The loss of outpatient services at the Edinburgh Center and at other mental health facilities has sparked a ripple effect throughout the Bay State, advocates say. “People with mental health issues are really getting whacked,” says Martinelli. “We’re seeing emergency rooms back up. People can’t get services so they end up in prisons, on the street or in homeless shelters. Employment services with the Department of Mental Health have been eliminated as were social clubs where people with mental problems go to socialize and day rebahilitation programs where they could go for skill building.”
Malia says the cutback in mental health facilities such as crisis counseling centers has put a strain on hospital emergency rooms, where some mental health patients wait for days in emergency rooms because there are no beds for them.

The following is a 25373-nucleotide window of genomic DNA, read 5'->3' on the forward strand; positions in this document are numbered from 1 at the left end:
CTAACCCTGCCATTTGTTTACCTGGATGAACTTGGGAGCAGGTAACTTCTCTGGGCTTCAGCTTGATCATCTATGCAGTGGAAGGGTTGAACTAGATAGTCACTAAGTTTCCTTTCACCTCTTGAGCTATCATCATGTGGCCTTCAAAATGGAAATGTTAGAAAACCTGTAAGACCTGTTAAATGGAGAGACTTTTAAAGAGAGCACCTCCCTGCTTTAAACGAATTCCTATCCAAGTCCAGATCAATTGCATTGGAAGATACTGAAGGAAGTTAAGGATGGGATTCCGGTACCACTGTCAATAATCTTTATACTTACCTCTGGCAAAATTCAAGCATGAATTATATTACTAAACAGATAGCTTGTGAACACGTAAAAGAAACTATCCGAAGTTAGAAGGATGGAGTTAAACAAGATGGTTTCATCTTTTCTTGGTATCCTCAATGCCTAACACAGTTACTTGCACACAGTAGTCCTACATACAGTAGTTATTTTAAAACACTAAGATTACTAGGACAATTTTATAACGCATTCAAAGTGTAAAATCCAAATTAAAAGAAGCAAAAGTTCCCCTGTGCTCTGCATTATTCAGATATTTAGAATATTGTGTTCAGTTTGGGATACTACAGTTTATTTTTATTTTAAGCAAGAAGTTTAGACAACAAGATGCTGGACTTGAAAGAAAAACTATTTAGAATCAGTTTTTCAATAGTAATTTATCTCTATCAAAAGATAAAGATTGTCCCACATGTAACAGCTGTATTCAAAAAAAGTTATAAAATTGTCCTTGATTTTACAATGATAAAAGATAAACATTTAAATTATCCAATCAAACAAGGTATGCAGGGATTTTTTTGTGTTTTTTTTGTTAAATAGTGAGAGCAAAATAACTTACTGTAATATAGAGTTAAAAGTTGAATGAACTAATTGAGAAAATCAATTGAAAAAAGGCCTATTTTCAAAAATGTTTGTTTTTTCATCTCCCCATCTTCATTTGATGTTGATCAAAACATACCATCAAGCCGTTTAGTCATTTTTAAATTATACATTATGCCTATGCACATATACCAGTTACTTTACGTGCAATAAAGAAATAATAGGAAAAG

The state’s prison budget is also growing exponentially due to an increase in the number of mentally ill inmates, she notes. Those lucky enough to secure a hospital bed often must stay in facilities longer than expected because few vacancies exist at group homes or in community housing. “People are stuck in hospitals, in continuing care facilities, People are waiting to get into programs. There’s a waiting list for virtually every service the department or its vendors offer. There are people waiting for housing, treatment, clubhouse services. The whole system is clogged up,” says O’Leary.